PROVIDENCE - Lincoln D. Chafee will become Rhode Island’s first independent governor after capturing 36.1 percent of the vote on Tuesday.
Chafee edged out Republican John F. Robitaille (33.6 percent) and Democrat Frank T. Caprio (23.0 percent); President Barack Obama’s “non endorsement” has been flagged as an important factor in the results.
Democrats won all of the statewide races except for the governor's seat.
According to the unofficial results, David N. Cicilline, Democratic candidate for U.S. District 1, won the election race with 50.6 percent of the vote, while Republican John J. Loughlin II followed with 44.6 percent.
For the U.S. District 2, James R. Langevin, Democrat, will represent Rhode Island after a clear victory with 59.9 percent of the vote. Mark S. Zaccaria, Republican, registered 31.8 percent.
Elizabeth H. Roberts, Democrat, was supported for a second term as lieutenant governor with 54.5 percent of the vote.
Robert J. Healey Jr., who vowed to effectively abolish the office if elected, or at least eliminate its six staff members and the office’s $975,000 share of the $7.8 billion state budget, saw support from 39.2 percent of voters.
In a tight race for Secretary of State, A. Ralph Morris, Democrat, edged out Catherine Terry Taylor, Republican, with 50.6 percent compared with 49.4 percent.
Peter F. Kilmartin, Democrat, will be Rhode Island’s Attorney General. Kilmartin (43.1 percent) beat out Republican Erik B. Wallin (29.0 percent), Moderate Christopher H. Little (14.4 percent), independent Keven A. McKenna (9.6 percent) and independent Robert E. Rainville (4.0 percent).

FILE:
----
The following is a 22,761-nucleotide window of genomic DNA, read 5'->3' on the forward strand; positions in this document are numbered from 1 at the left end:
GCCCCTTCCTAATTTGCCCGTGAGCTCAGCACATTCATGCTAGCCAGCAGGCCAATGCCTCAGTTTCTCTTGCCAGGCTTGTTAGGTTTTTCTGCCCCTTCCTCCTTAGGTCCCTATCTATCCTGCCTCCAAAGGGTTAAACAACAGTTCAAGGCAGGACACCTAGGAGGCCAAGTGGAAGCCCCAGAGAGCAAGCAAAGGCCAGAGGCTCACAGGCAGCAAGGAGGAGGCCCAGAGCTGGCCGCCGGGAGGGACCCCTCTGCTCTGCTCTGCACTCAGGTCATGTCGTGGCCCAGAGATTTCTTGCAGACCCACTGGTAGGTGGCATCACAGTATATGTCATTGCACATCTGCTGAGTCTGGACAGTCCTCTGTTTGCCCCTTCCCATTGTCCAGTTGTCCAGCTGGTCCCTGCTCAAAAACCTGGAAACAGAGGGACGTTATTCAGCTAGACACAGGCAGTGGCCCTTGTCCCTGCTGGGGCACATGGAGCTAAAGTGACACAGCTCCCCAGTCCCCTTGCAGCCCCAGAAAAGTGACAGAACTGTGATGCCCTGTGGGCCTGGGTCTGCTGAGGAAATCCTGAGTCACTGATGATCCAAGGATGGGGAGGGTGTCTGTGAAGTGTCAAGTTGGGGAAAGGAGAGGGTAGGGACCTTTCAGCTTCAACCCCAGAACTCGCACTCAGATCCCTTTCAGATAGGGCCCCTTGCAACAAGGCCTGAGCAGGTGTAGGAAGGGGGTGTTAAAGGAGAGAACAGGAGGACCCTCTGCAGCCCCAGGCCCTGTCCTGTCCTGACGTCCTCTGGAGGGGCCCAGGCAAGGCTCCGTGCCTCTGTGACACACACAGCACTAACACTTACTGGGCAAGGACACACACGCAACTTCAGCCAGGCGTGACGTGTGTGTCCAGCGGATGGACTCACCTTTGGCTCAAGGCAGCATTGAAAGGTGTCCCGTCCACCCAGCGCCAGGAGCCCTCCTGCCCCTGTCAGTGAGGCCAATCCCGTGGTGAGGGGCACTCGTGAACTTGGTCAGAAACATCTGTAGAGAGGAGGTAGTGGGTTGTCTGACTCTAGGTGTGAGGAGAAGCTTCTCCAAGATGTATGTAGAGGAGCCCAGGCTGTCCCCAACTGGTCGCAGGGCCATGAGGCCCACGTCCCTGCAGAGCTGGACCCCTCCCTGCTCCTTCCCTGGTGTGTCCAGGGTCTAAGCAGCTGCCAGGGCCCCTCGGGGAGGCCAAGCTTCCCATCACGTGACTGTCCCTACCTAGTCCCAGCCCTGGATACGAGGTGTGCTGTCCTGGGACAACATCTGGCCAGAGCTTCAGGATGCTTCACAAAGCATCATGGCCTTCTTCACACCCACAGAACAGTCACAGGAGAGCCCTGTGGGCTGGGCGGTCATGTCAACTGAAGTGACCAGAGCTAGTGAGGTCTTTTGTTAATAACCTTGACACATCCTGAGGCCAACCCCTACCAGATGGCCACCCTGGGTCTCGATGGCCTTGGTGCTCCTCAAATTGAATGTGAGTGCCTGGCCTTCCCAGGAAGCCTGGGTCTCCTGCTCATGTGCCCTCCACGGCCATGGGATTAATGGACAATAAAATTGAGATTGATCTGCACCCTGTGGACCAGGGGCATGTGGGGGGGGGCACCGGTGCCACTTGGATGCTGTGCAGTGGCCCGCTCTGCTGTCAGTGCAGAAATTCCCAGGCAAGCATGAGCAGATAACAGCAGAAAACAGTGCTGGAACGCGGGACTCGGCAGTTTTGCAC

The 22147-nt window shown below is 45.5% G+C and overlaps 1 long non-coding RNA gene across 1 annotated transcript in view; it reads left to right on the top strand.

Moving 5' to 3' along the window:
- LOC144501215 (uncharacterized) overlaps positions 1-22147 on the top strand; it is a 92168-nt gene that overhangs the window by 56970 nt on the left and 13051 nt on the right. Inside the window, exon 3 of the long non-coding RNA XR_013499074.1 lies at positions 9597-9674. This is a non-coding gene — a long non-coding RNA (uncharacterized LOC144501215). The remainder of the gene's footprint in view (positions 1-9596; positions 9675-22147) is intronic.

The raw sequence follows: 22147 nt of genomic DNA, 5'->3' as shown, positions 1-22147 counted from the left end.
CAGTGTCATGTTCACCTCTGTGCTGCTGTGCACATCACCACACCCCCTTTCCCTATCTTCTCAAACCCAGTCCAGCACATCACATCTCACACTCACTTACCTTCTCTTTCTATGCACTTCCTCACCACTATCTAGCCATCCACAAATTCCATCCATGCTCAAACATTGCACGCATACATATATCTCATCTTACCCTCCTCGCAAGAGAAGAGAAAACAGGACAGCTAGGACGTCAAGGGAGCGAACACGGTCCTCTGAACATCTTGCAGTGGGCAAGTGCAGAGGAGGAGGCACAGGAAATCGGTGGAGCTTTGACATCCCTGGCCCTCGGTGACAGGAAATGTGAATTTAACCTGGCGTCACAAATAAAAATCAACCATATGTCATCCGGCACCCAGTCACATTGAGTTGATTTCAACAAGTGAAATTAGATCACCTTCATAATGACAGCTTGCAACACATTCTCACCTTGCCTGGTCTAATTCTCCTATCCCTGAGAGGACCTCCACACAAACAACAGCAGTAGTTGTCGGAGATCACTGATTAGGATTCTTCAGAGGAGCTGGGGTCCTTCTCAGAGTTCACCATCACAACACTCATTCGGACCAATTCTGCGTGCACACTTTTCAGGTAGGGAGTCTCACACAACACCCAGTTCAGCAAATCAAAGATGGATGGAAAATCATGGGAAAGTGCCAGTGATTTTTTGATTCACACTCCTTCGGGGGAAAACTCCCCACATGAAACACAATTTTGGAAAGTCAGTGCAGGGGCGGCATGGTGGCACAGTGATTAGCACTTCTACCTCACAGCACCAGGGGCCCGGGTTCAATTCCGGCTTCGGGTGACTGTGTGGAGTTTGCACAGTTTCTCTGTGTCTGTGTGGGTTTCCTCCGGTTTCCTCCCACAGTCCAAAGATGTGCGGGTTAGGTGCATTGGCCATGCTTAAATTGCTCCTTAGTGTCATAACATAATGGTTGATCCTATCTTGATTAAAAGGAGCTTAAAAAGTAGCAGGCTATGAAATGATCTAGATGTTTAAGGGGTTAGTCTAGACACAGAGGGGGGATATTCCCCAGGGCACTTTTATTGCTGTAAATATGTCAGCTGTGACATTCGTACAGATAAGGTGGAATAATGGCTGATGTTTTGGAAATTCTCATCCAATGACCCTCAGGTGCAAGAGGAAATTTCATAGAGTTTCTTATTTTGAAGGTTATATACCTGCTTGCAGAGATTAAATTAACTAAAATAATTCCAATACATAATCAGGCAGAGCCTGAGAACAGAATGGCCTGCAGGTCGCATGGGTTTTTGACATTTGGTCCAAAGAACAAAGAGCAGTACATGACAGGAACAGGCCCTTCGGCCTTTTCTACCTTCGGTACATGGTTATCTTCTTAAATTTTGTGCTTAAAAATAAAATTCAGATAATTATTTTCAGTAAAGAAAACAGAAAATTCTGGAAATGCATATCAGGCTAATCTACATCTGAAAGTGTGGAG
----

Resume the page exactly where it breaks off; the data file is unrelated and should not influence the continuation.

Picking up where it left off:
Gina M. Raimondo, co-founder of venture capital firm Point Judith Capital, took the General Treasurer race with 62.1 percent of the vote. Her opponent Kernan F. King, Republican, stood at 37.9 percent.
Angel Taveras, Democrat, became the first Hispanic mayor of Providence on Tuesday with an overwhelming victory of 82.1 percent, compared with independent Jonathan Scott’s 17.9 percent.
As for the four questions put to the ballot, 77.9 percent of voters rejected eliminating “Providence Plantations” from the state’s official name.
Getting a nod of approval were: the bill authorizing the state to issue $78 million in bonds to fund major projects for the University of Rhode Island and Rhode Island College; the $80 million in transportation bonds for highway, roads and bridges, and the $14.7 million “open space and recreation” bond to buy the remaining 82 acres at the former Rocky Point amusement park in Warwick and preserve it for public use, as well as to buy the former Shooters nightclub site in Providence for development it for public use, and to continue preservation efforts at Fort Adams in Newport.
For the Rhode Island Board of Elections’ website, click here.
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